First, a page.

Imagine planning a prompt for the whole group, which will gather together at the carpet. You have planned for each child to have their own workspace in the form of a felt square, or a tray; and there is a big bowl of glass beads in the center of the group. This might lead to one child taking the majority of the materials, and that in itself can be an opportunity for conversation; or, if you are just beginning an exploration of materials, perhaps each child gets a small bowl of materials for themselves, to reduce the other factors.



Taking action is for both the children, and for us.

Your prompt is prepared and planned - you know when you have time to set it up, where the materials are stored, and other details.

When you are offering materials to children, this is an ideal time to think about affordances. If you are offering children tires and rope on the playground, how will they be arranged? Will they be standing up, asking to be rolled? Will there be three stacked, to imply that they are meant to be stacked? When you present materials, you are communicating without words. Children may be looking for a lead to follow, or a spark to ignite their work. Following a lead is not necessarily negative: you can combine the spark that the children have with your role as facilitator.

When children are engaged with materials, you have more opportunities to observe: loose parts don't need much troubleshooting. You can listen and take notes; you can sit with children and play ourselves. The most important part of the teacher role with materials is to follow the children's lead - even if you think they are taking a longer route to get to the answer, or solve a problem. Our language is a powerful part of the action process: the questions you ask and the statements we make set a tone for children. When you take action, you have to watch, listen, and open your mind to the possibilities of children's explorations.




Reflection comes both after action, and before planning. Our observations are sometimes factual, notes about what children say or do, but I find that there are often more questions that come from our observations than answers.

To reflect, we need to find a few moments to either write or talk. Reflections can be a few notes jotted onto your initial plans for the prompt; in your notebook; or on your computer. Revisiting your notes you took while observing the children engaged with the prompt, ask yourself a few questions:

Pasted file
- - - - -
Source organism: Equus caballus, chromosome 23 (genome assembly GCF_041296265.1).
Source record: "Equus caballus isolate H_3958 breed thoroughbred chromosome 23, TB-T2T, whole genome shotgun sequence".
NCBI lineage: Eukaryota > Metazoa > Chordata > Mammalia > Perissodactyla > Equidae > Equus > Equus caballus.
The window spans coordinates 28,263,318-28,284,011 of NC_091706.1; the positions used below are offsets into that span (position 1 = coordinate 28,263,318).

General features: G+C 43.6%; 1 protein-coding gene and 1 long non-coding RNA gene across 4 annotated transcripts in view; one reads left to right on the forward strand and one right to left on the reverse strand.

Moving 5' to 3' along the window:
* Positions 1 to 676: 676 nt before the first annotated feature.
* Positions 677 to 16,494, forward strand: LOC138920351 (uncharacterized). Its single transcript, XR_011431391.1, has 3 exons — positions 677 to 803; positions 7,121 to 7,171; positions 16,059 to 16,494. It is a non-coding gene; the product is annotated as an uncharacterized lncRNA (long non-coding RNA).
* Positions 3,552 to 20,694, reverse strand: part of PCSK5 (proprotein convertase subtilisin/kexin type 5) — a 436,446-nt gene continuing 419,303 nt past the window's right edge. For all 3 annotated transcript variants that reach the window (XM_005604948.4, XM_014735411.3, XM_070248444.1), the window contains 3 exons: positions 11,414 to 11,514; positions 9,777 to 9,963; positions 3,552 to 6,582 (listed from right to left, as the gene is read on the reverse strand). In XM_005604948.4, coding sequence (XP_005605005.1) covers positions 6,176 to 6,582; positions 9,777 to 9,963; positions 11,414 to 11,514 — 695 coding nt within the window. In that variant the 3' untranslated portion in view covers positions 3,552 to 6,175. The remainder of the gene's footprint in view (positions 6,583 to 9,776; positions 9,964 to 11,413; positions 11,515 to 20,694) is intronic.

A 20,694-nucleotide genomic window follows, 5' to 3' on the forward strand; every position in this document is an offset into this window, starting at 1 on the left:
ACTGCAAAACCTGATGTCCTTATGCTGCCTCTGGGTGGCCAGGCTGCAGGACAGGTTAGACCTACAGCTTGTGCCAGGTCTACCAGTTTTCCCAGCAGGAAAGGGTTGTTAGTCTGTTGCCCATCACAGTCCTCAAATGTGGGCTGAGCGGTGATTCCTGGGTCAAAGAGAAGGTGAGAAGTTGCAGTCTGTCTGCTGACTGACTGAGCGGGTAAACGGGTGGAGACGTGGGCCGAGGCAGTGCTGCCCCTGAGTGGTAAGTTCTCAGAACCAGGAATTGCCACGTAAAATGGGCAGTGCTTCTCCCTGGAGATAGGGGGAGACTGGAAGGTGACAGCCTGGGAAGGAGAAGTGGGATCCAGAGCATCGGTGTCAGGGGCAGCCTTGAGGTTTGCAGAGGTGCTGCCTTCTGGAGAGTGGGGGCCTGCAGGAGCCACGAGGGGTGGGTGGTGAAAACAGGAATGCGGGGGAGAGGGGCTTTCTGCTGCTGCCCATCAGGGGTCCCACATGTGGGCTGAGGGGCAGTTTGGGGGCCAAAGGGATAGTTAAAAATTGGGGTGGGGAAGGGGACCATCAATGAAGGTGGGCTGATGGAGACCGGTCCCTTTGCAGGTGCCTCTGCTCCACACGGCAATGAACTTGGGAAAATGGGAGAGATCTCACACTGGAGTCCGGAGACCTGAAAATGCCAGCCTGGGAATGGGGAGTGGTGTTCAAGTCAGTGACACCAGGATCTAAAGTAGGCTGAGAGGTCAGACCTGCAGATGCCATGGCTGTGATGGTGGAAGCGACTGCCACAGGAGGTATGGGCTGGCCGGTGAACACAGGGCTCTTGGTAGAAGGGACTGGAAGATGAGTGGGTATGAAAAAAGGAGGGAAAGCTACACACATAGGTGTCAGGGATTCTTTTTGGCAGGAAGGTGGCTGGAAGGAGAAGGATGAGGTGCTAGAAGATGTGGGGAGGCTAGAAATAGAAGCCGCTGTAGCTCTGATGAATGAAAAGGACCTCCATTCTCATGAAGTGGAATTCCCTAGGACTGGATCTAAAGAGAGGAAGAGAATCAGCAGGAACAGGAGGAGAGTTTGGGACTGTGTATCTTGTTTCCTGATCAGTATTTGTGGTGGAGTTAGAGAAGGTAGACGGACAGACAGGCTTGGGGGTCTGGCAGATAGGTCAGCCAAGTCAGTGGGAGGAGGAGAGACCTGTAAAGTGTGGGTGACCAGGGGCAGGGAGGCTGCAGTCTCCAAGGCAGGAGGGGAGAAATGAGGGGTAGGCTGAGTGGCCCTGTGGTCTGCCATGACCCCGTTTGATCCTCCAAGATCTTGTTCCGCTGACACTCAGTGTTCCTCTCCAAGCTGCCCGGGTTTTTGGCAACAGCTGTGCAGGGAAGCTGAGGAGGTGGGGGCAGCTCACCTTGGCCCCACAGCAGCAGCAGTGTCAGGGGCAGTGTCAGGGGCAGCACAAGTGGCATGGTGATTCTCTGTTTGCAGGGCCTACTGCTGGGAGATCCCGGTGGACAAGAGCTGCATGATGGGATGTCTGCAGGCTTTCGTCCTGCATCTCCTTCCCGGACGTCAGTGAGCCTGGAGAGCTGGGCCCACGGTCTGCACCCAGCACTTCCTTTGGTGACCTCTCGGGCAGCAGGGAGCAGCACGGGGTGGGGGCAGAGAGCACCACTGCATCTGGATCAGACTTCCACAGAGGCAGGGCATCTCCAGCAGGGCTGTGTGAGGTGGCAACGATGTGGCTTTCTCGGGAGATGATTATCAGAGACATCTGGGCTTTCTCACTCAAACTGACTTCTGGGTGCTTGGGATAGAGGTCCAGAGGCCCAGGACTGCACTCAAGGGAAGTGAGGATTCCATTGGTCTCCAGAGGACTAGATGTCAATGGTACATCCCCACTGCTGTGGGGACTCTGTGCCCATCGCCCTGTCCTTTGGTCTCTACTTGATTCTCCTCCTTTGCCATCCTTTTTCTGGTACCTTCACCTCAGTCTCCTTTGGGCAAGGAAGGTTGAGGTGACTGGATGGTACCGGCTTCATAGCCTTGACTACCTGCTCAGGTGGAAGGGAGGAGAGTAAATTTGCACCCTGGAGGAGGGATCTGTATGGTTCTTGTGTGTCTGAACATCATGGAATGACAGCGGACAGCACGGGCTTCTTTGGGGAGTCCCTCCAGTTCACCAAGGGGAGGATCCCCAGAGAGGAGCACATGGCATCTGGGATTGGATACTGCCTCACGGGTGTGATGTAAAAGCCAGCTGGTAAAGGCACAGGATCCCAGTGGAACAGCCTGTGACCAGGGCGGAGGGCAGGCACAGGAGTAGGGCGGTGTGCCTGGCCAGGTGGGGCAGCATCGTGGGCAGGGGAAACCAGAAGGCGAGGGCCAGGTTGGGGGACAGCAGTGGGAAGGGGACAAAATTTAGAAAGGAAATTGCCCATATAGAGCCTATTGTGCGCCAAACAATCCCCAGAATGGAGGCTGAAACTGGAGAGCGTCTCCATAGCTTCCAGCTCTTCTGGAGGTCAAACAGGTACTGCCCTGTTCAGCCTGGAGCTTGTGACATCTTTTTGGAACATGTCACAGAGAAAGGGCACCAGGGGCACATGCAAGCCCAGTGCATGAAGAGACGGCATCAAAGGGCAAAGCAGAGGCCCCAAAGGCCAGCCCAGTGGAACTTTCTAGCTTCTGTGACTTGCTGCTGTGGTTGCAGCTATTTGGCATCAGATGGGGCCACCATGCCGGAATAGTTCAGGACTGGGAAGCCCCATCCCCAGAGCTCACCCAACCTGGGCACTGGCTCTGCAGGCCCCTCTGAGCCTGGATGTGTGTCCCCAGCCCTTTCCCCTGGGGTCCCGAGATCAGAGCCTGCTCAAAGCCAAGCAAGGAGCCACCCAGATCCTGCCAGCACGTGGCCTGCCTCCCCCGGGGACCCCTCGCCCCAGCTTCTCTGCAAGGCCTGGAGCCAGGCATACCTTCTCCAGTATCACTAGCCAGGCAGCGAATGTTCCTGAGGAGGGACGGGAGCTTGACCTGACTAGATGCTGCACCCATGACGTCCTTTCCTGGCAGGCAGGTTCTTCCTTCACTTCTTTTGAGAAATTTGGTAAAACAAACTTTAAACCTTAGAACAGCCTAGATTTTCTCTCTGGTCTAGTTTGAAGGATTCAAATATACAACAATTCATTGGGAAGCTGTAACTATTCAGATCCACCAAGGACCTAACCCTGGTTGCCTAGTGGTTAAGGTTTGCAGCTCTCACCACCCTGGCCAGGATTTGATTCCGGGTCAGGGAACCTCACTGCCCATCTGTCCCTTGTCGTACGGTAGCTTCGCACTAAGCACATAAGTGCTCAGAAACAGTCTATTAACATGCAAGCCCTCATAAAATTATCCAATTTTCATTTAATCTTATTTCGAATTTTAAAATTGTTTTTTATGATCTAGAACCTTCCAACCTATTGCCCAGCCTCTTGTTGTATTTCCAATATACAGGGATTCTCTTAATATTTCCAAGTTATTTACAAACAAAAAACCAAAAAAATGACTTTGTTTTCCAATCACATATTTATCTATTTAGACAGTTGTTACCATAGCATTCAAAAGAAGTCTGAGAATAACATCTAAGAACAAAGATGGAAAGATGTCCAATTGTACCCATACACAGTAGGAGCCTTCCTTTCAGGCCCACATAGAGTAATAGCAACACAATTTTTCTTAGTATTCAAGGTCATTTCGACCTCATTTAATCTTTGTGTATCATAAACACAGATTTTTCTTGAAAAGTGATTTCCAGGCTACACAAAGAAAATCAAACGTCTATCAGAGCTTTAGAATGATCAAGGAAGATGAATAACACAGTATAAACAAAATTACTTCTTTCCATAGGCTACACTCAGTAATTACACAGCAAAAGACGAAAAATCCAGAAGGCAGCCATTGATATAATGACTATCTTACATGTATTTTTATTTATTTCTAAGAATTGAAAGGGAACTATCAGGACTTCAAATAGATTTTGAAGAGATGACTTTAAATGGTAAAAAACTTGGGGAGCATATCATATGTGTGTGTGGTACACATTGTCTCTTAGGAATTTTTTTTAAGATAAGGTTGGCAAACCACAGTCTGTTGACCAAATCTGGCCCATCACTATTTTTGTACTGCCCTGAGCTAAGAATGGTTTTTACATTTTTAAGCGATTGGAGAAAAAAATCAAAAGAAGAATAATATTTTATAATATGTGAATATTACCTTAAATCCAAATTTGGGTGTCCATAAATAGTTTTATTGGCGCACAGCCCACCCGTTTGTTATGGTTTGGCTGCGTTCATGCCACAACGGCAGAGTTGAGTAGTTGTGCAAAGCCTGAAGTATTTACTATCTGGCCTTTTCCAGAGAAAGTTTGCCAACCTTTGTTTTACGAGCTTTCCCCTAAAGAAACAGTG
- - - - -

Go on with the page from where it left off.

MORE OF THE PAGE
• What did I experience?
  • What happened?
  • How did I feel? Why?
  • What worked?
  • How did the experience align with my expectations?

These reflection questions are not limited to materials experiences, of course, but to our teacher observations in general. In the case of observing children jumping into something that is more unknown, like open-ended materials work, you need to figure out where you stand: your level of comfort; revisiting the decisions that you made and any "rules" that you implemented while the play was happening, and the like.  Your reflections should be about the experiences of the children, but also about your attitudes and preferences as an educator. Remember, you are planning for children's learning experiences, and that may not always be within your comfort zone at the start.



The reflections that you record may inspire you to offer a similar prompt again, with some tweaks; it may spark an idea for a new prompt based on the children's interests and explorations. We can play with the three ideas that make up a prompt: the people, the space, and the materials. You cannot expect that every child will automatically become deeply engaged with materials: you need to be patient. If you reflect and feel negative or disappointed, check yourself: are you putting up barriers? Are you placing blame rather than looking for solutions? Children are naturally curious and capable, so keep on trying to implement ideas that work for your classroom - not just something that has worked in another classroom.